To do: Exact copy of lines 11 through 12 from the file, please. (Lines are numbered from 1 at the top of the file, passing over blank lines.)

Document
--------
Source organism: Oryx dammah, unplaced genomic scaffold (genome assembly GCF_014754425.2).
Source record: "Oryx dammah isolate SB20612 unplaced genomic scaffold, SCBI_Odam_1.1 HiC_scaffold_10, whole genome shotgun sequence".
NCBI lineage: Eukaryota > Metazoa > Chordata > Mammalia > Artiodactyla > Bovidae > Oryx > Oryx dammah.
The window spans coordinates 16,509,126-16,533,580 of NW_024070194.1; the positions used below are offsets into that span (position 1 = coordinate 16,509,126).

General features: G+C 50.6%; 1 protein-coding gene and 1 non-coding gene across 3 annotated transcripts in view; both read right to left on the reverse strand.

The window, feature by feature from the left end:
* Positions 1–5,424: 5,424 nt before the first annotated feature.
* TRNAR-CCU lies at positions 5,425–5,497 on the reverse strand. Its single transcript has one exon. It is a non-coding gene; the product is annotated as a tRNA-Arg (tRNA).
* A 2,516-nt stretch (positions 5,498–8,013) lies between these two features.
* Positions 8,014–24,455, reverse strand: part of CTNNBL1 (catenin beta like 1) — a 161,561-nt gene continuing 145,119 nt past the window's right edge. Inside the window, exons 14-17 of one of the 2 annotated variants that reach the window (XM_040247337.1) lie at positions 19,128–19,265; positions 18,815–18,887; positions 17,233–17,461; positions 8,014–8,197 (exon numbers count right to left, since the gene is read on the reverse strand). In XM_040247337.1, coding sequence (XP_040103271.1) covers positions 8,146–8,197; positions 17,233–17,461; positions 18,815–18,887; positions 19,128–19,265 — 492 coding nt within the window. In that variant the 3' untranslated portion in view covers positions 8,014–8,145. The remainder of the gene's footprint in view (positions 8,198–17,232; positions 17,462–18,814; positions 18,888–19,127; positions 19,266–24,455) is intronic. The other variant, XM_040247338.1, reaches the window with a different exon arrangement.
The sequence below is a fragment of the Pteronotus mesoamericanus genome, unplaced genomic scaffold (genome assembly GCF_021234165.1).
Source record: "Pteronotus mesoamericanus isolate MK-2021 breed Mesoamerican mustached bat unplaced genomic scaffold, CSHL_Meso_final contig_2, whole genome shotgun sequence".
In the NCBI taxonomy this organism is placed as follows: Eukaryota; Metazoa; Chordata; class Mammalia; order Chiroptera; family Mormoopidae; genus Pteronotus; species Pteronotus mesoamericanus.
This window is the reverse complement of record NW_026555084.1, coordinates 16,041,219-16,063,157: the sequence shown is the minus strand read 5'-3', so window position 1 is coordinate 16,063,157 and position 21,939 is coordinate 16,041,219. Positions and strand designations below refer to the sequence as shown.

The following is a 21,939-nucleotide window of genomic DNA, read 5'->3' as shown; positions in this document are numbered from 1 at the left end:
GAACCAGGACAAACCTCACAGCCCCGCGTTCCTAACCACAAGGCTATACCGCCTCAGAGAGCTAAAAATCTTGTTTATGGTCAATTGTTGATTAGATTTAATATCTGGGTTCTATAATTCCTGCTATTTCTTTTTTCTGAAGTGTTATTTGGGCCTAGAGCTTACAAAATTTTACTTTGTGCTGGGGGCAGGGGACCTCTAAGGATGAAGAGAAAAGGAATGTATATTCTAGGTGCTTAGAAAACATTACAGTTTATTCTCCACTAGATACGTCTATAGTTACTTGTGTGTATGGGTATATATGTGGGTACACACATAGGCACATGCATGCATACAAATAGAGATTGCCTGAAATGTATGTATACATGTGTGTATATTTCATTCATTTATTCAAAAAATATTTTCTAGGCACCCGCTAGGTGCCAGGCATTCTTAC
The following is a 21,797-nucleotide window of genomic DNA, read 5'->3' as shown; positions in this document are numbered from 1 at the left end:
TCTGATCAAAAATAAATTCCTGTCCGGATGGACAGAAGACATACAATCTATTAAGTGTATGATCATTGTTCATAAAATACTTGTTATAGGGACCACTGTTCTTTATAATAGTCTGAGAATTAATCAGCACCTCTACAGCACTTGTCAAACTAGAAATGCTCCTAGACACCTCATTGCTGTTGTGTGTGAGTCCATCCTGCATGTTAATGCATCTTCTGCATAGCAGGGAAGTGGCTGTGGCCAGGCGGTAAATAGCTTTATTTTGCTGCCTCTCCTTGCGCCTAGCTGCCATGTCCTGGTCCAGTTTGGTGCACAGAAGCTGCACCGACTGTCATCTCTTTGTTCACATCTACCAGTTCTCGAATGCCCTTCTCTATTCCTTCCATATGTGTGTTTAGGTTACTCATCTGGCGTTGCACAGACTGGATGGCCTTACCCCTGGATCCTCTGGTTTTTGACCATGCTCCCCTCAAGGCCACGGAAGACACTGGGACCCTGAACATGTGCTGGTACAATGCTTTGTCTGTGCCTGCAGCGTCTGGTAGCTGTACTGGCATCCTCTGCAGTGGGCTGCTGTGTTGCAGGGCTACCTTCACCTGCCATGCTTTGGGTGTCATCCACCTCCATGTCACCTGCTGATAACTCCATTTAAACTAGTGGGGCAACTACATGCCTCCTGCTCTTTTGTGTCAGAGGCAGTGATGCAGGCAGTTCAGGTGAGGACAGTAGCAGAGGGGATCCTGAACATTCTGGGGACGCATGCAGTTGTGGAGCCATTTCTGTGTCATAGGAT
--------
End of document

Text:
The sequence below is a fragment of the Pteronotus mesoamericanus genome, unplaced genomic scaffold (genome assembly GCF_021234165.1).
Source record: "Pteronotus mesoamericanus isolate MK-2021 breed Mesoamerican mustached bat unplaced genomic scaffold, CSHL_Meso_final contig_2, whole genome shotgun sequence".